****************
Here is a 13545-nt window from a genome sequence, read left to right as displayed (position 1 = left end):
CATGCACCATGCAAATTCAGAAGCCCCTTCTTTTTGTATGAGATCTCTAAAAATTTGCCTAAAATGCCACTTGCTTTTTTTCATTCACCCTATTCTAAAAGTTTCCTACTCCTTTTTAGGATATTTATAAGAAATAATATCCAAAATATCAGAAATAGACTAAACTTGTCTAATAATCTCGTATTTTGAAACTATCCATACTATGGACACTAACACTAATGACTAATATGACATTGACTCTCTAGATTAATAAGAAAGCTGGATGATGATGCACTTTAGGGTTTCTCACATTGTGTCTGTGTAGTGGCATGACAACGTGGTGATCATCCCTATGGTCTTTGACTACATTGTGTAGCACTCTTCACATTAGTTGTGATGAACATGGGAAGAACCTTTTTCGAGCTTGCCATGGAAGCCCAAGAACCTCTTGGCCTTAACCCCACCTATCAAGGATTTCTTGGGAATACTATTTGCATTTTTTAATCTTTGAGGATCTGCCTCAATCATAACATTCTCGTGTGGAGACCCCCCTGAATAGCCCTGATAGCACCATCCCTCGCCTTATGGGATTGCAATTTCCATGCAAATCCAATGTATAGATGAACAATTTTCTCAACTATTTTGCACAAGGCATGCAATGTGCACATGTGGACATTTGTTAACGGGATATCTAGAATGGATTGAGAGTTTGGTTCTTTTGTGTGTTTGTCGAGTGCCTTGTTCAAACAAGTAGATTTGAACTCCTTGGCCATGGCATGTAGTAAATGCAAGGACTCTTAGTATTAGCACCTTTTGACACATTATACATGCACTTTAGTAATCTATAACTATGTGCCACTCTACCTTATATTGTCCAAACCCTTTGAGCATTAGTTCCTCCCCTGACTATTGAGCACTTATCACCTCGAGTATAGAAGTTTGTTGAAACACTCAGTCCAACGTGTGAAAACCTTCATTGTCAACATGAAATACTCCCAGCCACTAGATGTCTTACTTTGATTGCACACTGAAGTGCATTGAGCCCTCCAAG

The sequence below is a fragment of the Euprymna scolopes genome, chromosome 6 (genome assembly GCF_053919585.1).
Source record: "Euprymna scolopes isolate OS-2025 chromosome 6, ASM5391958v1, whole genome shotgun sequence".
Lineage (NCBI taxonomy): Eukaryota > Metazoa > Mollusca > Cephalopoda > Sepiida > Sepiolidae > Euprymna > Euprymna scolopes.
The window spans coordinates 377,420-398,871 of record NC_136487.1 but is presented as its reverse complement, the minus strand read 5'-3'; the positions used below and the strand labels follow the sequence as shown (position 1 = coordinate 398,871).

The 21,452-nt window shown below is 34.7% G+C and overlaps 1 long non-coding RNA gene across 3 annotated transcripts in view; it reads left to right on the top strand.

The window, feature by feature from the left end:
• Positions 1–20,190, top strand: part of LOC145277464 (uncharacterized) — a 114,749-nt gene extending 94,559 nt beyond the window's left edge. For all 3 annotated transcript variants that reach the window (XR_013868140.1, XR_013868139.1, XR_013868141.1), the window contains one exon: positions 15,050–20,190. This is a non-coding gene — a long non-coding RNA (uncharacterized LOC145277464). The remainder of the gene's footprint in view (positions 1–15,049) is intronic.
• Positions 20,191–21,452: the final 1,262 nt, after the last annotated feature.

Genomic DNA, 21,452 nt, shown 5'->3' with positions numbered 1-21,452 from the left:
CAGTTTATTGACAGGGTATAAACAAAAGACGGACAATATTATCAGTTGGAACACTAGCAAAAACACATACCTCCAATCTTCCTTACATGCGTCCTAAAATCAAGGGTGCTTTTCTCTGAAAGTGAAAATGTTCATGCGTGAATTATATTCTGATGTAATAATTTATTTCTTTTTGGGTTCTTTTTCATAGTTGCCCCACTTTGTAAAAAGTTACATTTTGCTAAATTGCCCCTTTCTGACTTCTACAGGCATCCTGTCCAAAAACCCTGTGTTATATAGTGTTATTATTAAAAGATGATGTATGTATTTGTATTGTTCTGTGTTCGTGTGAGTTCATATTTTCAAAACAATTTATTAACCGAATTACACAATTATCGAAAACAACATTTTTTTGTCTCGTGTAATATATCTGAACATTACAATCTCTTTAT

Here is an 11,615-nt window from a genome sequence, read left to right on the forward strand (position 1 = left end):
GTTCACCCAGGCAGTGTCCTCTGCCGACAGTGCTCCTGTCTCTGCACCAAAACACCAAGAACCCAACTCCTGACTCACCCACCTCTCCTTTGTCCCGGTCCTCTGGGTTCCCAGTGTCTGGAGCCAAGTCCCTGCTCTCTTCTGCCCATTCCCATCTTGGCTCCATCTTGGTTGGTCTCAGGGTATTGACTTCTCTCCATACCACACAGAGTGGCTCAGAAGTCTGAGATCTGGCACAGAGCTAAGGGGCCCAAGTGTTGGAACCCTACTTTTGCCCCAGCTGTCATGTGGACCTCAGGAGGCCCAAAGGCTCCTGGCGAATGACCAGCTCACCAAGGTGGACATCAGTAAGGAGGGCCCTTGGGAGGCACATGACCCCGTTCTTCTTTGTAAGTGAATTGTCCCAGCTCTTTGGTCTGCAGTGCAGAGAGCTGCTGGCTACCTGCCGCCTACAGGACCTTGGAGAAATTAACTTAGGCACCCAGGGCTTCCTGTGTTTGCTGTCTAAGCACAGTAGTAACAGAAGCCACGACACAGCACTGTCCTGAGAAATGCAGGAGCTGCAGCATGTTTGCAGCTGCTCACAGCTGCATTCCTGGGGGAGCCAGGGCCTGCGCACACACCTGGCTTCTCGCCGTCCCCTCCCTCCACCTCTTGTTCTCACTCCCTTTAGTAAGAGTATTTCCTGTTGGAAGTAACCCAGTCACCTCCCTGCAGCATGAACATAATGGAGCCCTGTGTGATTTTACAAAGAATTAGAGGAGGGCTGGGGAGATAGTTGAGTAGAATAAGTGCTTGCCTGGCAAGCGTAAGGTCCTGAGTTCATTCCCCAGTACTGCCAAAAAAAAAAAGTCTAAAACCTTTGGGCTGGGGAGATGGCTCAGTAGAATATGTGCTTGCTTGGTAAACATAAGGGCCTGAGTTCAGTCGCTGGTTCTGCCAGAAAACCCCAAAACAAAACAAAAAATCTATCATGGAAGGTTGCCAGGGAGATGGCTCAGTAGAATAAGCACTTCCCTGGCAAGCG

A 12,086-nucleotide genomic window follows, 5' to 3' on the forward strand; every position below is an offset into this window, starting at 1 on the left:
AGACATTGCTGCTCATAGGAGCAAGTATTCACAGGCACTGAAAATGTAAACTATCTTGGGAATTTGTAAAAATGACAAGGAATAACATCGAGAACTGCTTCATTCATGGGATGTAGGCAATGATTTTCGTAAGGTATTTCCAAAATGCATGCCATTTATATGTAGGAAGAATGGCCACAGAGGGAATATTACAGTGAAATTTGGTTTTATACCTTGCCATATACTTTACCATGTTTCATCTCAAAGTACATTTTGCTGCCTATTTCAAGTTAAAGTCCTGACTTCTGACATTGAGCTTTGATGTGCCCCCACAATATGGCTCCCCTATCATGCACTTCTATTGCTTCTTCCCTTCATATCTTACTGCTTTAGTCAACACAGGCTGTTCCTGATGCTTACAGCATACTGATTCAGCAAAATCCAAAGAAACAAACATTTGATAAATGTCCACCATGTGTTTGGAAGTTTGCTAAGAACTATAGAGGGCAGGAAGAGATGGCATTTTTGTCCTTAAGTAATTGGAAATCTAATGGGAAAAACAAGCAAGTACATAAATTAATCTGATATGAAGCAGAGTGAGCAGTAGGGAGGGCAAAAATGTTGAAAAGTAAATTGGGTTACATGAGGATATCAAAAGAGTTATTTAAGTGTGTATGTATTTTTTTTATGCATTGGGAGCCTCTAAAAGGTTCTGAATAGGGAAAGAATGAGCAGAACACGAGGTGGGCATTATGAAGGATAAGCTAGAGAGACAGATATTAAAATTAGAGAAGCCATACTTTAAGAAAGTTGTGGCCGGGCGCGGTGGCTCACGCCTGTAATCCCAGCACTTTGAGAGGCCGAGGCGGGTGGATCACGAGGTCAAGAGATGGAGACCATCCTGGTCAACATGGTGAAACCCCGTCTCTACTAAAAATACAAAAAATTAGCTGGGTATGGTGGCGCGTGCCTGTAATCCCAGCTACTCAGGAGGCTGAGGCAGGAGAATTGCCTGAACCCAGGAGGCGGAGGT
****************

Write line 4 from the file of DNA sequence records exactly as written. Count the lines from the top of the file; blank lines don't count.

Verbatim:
Source record: "Euprymna scolopes isolate OS-2025 chromosome 6, ASM5391958v1, whole genome shotgun sequence".